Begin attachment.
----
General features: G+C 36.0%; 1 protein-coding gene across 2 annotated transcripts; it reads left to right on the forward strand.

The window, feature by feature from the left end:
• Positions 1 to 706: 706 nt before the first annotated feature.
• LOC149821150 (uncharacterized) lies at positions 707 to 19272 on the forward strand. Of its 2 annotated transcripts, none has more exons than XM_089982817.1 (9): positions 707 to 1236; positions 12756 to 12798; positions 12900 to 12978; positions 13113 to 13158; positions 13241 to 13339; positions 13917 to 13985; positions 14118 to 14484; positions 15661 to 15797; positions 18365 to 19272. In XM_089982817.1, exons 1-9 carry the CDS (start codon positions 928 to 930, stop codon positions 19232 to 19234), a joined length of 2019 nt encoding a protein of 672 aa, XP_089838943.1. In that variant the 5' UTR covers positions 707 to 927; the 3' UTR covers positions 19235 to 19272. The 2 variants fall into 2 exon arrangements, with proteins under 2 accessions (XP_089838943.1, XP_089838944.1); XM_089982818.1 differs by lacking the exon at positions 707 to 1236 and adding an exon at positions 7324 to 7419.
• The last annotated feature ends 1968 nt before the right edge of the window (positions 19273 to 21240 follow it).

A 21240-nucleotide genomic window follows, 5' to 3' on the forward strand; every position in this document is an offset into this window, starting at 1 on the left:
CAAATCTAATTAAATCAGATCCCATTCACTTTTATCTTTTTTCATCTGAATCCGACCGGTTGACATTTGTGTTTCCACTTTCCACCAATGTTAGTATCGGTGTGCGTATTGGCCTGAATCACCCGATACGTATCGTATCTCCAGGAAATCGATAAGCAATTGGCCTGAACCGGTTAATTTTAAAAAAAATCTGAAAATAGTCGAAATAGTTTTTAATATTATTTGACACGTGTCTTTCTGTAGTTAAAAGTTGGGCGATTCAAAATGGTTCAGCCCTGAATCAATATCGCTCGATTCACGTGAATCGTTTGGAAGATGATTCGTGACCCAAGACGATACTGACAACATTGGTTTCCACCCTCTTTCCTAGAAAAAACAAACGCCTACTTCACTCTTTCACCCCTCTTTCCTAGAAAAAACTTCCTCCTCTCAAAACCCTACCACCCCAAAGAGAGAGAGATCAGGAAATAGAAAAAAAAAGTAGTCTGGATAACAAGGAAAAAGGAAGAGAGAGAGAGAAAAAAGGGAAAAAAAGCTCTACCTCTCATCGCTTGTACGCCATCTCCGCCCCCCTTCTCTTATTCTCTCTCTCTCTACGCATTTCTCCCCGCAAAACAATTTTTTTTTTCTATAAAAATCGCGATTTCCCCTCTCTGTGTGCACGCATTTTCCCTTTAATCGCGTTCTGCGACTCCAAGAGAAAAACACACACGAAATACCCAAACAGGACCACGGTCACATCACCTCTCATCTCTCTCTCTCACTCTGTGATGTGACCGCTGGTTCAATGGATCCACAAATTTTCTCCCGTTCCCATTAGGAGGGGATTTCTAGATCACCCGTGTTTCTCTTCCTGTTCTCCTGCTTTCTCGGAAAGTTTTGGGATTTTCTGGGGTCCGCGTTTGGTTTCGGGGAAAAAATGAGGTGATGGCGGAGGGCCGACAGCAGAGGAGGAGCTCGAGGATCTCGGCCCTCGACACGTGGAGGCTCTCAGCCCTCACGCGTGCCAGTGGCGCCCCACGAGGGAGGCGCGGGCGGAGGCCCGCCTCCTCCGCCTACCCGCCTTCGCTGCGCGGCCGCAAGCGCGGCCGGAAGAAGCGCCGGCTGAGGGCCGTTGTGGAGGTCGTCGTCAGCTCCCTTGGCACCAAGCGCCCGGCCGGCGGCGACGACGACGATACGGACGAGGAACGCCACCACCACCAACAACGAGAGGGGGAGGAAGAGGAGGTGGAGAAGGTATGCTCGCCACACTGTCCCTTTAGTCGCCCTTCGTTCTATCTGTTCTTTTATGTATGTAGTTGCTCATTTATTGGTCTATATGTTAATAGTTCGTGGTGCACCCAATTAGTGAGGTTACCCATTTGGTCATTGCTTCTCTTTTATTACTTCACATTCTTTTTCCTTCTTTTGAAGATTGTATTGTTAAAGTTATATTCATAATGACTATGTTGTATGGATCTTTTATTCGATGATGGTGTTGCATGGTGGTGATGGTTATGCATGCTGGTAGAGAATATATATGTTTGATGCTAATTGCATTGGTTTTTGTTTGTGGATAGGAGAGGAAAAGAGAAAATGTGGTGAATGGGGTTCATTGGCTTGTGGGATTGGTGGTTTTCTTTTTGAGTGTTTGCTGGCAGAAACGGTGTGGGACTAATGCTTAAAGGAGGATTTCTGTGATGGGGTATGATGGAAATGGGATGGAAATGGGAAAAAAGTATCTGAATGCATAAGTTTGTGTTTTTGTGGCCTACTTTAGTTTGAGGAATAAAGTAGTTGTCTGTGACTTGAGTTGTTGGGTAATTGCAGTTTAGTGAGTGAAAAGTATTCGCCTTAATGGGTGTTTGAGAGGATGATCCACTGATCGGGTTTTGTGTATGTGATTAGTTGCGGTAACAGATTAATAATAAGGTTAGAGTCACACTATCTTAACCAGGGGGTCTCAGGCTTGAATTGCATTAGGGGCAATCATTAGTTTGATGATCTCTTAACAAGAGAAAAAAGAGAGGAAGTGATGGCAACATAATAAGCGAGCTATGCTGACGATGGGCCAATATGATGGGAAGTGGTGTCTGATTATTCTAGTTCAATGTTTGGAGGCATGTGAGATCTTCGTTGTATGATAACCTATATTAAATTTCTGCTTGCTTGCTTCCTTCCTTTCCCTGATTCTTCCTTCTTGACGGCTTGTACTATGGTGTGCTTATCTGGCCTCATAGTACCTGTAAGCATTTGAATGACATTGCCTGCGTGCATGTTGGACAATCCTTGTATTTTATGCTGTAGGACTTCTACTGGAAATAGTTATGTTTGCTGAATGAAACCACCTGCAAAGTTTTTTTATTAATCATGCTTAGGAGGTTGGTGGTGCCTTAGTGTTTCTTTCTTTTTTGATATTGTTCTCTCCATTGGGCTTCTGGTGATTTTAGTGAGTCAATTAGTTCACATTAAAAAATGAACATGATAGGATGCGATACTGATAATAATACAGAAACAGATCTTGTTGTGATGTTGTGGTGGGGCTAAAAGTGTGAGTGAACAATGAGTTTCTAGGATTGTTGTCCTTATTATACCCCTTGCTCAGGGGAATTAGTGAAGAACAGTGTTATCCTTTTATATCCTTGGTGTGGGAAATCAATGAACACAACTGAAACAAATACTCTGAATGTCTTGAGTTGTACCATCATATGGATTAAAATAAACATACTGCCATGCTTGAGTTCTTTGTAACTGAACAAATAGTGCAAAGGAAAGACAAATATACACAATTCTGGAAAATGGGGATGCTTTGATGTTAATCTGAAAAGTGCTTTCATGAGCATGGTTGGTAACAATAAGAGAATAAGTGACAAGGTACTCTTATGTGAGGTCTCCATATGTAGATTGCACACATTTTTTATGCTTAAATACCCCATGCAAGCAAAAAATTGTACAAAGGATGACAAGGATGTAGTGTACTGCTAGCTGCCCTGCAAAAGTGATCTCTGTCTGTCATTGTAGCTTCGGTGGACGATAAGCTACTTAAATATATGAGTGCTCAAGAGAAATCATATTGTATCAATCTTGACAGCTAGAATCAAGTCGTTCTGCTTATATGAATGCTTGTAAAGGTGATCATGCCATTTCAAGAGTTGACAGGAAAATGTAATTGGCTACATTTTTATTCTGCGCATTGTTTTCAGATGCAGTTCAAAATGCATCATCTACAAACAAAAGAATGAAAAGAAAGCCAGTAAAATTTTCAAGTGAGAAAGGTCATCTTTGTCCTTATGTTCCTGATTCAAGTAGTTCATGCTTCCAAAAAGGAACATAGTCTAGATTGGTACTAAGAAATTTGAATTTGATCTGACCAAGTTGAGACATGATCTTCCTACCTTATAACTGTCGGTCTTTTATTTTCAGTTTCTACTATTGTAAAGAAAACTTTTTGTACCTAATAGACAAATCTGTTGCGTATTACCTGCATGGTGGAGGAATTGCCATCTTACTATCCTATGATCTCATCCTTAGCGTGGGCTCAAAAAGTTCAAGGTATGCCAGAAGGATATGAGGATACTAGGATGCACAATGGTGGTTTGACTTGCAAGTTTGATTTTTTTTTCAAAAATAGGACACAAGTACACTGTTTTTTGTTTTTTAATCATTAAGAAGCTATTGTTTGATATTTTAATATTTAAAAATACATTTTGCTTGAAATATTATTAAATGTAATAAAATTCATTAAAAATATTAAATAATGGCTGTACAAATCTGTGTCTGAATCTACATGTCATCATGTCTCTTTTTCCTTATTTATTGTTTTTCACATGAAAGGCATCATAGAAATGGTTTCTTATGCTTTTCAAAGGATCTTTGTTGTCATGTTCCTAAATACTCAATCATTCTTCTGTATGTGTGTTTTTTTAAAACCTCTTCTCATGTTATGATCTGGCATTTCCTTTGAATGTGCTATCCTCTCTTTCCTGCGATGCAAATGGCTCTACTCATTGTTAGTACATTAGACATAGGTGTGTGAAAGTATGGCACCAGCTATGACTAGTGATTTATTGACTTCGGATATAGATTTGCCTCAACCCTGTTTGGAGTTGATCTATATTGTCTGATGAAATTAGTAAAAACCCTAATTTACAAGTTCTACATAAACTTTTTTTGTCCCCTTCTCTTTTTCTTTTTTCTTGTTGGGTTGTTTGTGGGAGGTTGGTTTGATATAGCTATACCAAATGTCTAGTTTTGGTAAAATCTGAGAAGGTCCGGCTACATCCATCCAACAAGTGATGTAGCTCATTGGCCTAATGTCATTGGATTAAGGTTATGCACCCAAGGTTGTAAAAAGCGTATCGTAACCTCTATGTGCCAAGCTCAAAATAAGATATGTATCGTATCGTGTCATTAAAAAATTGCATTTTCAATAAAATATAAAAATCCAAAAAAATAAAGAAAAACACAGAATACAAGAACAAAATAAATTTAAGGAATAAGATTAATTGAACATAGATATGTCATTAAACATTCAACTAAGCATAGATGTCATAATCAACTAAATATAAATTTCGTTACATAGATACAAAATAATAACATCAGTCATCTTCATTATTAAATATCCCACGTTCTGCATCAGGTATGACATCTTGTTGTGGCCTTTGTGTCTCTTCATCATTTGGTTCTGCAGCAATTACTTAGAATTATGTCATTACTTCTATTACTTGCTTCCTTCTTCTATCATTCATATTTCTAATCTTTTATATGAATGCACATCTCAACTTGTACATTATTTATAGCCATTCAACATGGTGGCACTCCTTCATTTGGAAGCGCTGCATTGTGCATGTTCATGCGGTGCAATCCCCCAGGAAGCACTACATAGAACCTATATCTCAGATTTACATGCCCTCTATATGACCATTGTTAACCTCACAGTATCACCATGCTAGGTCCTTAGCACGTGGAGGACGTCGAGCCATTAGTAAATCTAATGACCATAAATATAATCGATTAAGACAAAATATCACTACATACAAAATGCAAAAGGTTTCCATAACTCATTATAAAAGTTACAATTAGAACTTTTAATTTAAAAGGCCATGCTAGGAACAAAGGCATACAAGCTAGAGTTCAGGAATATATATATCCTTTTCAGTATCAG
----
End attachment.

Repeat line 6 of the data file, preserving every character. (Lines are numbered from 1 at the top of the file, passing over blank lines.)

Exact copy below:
A 21240-nucleotide genomic window follows, 5' to 3' on the forward strand; every position in this document is an offset into this window, starting at 1 on the left: